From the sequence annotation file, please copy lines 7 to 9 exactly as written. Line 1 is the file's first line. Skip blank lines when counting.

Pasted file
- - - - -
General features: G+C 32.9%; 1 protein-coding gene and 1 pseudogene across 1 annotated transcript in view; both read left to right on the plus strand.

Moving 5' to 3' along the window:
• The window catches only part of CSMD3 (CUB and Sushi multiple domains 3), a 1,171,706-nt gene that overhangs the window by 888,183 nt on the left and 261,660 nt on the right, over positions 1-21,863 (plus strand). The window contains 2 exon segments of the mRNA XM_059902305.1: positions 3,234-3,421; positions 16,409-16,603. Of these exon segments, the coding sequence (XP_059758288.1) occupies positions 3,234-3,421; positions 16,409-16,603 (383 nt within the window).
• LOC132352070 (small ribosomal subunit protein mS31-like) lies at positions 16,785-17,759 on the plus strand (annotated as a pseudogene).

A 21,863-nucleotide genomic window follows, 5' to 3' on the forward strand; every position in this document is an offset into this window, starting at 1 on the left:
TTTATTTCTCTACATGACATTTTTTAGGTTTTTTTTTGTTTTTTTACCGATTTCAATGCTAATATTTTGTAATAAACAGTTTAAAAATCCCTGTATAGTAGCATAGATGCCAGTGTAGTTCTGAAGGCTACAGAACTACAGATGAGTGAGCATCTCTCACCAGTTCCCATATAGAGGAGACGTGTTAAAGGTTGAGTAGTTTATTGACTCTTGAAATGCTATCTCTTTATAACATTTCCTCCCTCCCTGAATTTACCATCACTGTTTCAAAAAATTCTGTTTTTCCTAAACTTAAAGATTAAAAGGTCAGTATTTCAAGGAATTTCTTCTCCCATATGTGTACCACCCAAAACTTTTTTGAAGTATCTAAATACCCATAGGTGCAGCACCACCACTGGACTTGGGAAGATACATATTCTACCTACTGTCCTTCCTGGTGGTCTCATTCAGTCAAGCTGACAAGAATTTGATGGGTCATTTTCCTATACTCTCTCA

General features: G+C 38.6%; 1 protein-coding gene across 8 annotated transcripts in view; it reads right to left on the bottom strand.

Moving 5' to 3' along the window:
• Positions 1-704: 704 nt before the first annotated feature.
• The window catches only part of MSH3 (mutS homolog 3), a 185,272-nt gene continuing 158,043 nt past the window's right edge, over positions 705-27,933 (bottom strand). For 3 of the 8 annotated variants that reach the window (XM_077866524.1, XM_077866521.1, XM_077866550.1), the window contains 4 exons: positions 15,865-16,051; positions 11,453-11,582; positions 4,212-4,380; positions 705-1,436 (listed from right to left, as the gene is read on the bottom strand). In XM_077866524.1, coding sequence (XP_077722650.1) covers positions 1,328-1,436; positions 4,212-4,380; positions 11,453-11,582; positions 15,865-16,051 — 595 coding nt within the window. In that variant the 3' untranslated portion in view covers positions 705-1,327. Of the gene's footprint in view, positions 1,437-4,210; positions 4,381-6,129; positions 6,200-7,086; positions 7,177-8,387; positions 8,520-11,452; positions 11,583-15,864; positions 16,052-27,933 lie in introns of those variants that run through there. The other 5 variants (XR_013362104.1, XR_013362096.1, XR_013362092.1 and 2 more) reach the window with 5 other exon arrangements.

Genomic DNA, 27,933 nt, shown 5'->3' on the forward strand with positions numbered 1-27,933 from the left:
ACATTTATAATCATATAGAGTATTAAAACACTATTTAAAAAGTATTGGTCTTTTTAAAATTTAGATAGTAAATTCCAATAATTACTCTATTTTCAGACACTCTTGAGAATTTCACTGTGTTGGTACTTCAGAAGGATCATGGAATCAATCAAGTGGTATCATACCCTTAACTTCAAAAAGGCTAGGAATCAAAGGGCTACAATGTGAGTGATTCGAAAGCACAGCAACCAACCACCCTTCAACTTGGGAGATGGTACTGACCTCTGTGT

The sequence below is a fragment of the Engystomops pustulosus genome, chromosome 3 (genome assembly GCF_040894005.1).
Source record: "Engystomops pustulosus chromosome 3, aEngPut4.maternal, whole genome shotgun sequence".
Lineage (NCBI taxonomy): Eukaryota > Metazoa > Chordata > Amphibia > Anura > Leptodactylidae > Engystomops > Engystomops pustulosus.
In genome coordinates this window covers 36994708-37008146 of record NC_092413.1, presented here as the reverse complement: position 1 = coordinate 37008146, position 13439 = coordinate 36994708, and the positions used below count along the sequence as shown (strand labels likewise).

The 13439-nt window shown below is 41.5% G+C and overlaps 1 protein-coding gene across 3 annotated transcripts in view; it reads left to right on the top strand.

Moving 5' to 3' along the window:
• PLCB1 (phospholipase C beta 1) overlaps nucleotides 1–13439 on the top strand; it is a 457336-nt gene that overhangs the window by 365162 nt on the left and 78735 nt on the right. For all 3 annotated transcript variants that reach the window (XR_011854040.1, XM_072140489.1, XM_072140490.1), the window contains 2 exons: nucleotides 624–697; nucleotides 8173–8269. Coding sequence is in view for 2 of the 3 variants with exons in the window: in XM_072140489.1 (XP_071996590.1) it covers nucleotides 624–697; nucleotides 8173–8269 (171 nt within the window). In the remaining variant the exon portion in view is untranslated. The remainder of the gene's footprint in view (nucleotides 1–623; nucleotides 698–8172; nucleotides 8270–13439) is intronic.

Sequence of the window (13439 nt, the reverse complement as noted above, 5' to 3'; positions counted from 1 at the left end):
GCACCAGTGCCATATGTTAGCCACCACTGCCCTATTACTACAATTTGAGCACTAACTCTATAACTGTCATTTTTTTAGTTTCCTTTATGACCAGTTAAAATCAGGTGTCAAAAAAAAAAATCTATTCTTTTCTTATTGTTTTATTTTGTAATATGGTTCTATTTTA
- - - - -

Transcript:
General features: G+C 38.6%; 1 protein-coding gene across 8 annotated transcripts in view; it reads right to left on the bottom strand.

Moving 5' to 3' along the window:
• Positions 1-704: 704 nt before the first annotated feature.